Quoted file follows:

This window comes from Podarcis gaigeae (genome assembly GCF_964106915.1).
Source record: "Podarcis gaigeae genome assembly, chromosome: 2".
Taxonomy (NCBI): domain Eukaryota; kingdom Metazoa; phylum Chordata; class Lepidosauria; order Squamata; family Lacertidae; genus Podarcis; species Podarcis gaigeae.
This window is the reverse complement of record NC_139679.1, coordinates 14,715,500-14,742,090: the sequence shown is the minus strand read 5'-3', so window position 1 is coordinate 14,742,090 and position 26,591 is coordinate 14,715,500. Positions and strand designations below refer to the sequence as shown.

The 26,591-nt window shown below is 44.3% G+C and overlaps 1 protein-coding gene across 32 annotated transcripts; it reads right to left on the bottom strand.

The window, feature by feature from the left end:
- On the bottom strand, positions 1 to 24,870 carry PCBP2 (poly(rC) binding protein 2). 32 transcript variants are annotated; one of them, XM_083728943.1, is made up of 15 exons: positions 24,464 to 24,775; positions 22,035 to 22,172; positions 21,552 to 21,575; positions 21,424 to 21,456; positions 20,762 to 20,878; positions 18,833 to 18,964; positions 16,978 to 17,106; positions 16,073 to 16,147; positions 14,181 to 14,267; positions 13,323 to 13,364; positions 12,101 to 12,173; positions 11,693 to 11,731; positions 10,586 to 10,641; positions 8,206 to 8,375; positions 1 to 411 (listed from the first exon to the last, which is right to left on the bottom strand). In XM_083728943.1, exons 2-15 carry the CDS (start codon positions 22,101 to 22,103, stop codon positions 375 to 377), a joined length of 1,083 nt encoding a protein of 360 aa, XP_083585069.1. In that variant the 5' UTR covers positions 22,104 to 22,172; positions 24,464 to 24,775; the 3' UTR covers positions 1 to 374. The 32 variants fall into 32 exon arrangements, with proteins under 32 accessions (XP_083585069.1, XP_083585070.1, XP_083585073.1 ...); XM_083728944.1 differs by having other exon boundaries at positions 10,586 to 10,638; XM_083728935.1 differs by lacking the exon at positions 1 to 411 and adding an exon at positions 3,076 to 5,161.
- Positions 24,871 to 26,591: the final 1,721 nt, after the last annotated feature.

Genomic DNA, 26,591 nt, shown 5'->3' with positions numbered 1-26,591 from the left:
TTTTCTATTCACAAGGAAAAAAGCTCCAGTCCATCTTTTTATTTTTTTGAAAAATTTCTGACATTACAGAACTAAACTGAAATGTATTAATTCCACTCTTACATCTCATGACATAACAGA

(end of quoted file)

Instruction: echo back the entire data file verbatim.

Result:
This window comes from Podarcis gaigeae (genome assembly GCF_964106915.1).
Source record: "Podarcis gaigeae genome assembly, chromosome: 2".
Taxonomy (NCBI): domain Eukaryota; kingdom Metazoa; phylum Chordata; class Lepidosauria; order Squamata; family Lacertidae; genus Podarcis; species Podarcis gaigeae.
This window is the reverse complement of record NC_139679.1, coordinates 14,715,500-14,742,090: the sequence shown is the minus strand read 5'-3', so window position 1 is coordinate 14,742,090 and position 26,591 is coordinate 14,715,500. Positions and strand designations below refer to the sequence as shown.

The 26,591-nt window shown below is 44.3% G+C and overlaps 1 protein-coding gene across 32 annotated transcripts; it reads right to left on the bottom strand.

The window, feature by feature from the left end:
- On the bottom strand, positions 1 to 24,870 carry PCBP2 (poly(rC) binding protein 2). 32 transcript variants are annotated; one of them, XM_083728943.1, is made up of 15 exons: positions 24,464 to 24,775; positions 22,035 to 22,172; positions 21,552 to 21,575; positions 21,424 to 21,456; positions 20,762 to 20,878; positions 18,833 to 18,964; positions 16,978 to 17,106; positions 16,073 to 16,147; positions 14,181 to 14,267; positions 13,323 to 13,364; positions 12,101 to 12,173; positions 11,693 to 11,731; positions 10,586 to 10,641; positions 8,206 to 8,375; positions 1 to 411 (listed from the first exon to the last, which is right to left on the bottom strand). In XM_083728943.1, exons 2-15 carry the CDS (start codon positions 22,101 to 22,103, stop codon positions 375 to 377), a joined length of 1,083 nt encoding a protein of 360 aa, XP_083585069.1. In that variant the 5' UTR covers positions 22,104 to 22,172; positions 24,464 to 24,775; the 3' UTR covers positions 1 to 374. The 32 variants fall into 32 exon arrangements, with proteins under 32 accessions (XP_083585069.1, XP_083585070.1, XP_083585073.1 ...); XM_083728944.1 differs by having other exon boundaries at positions 10,586 to 10,638; XM_083728935.1 differs by lacking the exon at positions 1 to 411 and adding an exon at positions 3,076 to 5,161.
- Positions 24,871 to 26,591: the final 1,721 nt, after the last annotated feature.

Genomic DNA, 26,591 nt, shown 5'->3' with positions numbered 1-26,591 from the left:
TTTTCTATTCACAAGGAAAAAAGCTCCAGTCCATCTTTTTATTTTTTTGAAAAATTTCTGACATTACAGAACTAAACTGAAATGTATTAATTCCACTCTTACATCTCATGACATAACAGA